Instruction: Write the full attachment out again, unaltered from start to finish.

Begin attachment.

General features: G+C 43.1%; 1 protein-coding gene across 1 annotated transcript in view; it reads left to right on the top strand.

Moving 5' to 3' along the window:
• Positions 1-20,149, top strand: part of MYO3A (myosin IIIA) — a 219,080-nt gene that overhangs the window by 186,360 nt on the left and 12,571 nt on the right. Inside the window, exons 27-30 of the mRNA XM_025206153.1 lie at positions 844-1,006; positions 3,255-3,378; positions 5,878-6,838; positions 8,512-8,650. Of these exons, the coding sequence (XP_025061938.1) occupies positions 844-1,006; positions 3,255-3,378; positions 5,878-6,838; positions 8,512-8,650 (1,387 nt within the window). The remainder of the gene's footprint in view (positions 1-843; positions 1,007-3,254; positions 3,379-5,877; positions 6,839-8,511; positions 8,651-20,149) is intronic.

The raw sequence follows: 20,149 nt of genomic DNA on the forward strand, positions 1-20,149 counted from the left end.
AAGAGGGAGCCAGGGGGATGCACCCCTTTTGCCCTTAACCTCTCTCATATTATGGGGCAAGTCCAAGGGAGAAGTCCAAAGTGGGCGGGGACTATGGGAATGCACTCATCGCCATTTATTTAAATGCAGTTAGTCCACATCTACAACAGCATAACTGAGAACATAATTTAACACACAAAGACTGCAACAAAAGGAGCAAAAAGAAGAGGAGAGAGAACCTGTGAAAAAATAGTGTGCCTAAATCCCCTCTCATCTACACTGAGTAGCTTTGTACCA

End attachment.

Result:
General features: G+C 43.1%; 1 protein-coding gene across 1 annotated transcript in view; it reads left to right on the top strand.

Moving 5' to 3' along the window:
• Positions 1-20,149, top strand: part of MYO3A (myosin IIIA) — a 219,080-nt gene that overhangs the window by 186,360 nt on the left and 12,571 nt on the right. Inside the window, exons 27-30 of the mRNA XM_025206153.1 lie at positions 844-1,006; positions 3,255-3,378; positions 5,878-6,838; positions 8,512-8,650. Of these exons, the coding sequence (XP_025061938.1) occupies positions 844-1,006; positions 3,255-3,378; positions 5,878-6,838; positions 8,512-8,650 (1,387 nt within the window). The remainder of the gene's footprint in view (positions 1-843; positions 1,007-3,254; positions 3,379-5,877; positions 6,839-8,511; positions 8,651-20,149) is intronic.

The raw sequence follows: 20,149 nt of genomic DNA on the forward strand, positions 1-20,149 counted from the left end.
AAGAGGGAGCCAGGGGGATGCACCCCTTTTGCCCTTAACCTCTCTCATATTATGGGGCAAGTCCAAGGGAGAAGTCCAAAGTGGGCGGGGACTATGGGAATGCACTCATCGCCATTTATTTAAATGCAGTTAGTCCACATCTACAACAGCATAACTGAGAACATAATTTAACACACAAAGACTGCAACAAAAGGAGCAAAAAGAAGAGGAGAGAGAACCTGTGAAAAAATAGTGTGCCTAAATCCCCTCTCATCTACACTGAGTAGCTTTGTACCA